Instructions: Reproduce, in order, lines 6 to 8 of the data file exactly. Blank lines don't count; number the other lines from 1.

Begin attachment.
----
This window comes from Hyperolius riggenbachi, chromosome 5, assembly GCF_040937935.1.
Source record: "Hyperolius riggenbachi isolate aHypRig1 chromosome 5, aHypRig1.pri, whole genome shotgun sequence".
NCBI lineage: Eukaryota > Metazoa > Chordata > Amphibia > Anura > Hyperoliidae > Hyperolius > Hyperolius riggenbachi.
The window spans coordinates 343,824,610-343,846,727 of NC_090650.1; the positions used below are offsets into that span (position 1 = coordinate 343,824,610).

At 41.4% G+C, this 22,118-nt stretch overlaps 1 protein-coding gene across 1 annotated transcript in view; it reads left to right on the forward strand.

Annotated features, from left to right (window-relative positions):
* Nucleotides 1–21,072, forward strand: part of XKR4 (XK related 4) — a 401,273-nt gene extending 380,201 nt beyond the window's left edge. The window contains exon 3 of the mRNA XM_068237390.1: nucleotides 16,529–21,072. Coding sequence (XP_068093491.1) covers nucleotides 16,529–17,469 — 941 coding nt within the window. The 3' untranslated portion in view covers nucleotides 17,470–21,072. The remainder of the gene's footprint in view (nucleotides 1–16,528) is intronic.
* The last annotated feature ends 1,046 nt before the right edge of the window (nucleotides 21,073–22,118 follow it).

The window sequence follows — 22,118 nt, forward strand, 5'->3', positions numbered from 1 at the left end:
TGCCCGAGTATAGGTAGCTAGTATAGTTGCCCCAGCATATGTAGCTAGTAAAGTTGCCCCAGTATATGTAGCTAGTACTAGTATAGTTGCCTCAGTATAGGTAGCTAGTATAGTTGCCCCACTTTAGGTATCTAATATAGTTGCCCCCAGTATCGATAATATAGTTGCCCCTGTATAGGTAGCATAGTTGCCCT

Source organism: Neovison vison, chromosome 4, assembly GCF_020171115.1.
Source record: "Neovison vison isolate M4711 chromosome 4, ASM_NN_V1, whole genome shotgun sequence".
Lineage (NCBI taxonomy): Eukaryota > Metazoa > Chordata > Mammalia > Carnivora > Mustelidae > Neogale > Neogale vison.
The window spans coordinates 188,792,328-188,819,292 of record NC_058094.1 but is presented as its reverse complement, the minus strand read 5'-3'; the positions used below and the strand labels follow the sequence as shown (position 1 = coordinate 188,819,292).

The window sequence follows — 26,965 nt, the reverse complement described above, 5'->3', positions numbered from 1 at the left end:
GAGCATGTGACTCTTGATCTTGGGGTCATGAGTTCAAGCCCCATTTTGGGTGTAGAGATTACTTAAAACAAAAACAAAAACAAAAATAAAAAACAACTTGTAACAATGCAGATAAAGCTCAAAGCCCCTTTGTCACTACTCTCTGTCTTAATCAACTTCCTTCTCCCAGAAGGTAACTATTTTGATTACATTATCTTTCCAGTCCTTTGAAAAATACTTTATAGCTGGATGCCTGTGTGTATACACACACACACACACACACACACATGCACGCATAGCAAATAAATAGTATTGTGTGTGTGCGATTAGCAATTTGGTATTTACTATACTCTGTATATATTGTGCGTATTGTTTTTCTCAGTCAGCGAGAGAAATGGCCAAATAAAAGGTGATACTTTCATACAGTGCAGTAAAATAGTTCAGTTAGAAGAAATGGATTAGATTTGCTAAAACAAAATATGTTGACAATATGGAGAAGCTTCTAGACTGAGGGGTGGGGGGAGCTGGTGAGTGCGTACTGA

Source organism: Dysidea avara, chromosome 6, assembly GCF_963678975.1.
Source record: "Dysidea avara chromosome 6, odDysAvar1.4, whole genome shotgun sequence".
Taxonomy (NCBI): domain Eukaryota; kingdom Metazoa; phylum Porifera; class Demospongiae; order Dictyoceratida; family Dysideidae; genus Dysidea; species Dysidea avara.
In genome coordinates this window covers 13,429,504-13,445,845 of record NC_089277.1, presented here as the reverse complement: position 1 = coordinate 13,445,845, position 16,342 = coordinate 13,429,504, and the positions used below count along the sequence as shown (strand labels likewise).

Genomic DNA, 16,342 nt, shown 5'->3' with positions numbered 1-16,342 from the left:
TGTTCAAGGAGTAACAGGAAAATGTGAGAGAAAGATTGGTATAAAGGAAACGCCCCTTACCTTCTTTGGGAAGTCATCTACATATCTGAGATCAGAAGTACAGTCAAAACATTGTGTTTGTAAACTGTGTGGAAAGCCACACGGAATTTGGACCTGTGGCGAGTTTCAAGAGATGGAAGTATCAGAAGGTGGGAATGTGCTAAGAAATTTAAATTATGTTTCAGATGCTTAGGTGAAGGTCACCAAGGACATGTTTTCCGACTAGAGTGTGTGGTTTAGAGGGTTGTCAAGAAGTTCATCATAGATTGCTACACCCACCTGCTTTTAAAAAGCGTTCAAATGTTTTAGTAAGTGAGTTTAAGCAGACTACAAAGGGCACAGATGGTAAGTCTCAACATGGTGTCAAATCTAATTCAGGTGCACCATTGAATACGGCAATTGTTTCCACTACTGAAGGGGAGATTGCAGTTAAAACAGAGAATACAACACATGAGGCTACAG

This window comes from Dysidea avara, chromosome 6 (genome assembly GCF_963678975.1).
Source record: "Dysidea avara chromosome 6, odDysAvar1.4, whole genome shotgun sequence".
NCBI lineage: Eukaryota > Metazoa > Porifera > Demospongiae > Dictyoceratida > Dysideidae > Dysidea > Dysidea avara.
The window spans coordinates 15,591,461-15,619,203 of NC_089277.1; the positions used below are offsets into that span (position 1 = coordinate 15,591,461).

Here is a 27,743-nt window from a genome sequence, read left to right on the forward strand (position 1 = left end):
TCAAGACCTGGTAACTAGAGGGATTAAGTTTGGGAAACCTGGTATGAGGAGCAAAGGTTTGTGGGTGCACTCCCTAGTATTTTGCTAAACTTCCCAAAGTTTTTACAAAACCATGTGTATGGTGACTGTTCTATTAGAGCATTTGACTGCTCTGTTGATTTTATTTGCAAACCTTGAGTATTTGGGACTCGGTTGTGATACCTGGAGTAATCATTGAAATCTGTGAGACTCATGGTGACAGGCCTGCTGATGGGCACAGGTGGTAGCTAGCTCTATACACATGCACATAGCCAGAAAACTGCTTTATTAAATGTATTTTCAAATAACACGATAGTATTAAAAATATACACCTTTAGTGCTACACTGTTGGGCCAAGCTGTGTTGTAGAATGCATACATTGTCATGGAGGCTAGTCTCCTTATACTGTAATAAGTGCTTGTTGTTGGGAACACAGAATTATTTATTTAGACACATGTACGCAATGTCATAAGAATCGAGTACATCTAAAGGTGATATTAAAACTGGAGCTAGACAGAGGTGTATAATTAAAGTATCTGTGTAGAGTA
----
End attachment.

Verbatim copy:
Annotated features, from left to right (window-relative positions):
* Nucleotides 1–21,072, forward strand: part of XKR4 (XK related 4) — a 401,273-nt gene extending 380,201 nt beyond the window's left edge. The window contains exon 3 of the mRNA XM_068237390.1: nucleotides 16,529–21,072. Coding sequence (XP_068093491.1) covers nucleotides 16,529–17,469 — 941 coding nt within the window. The 3' untranslated portion in view covers nucleotides 17,470–21,072. The remainder of the gene's footprint in view (nucleotides 1–16,528) is intronic.
* The last annotated feature ends 1,046 nt before the right edge of the window (nucleotides 21,073–22,118 follow it).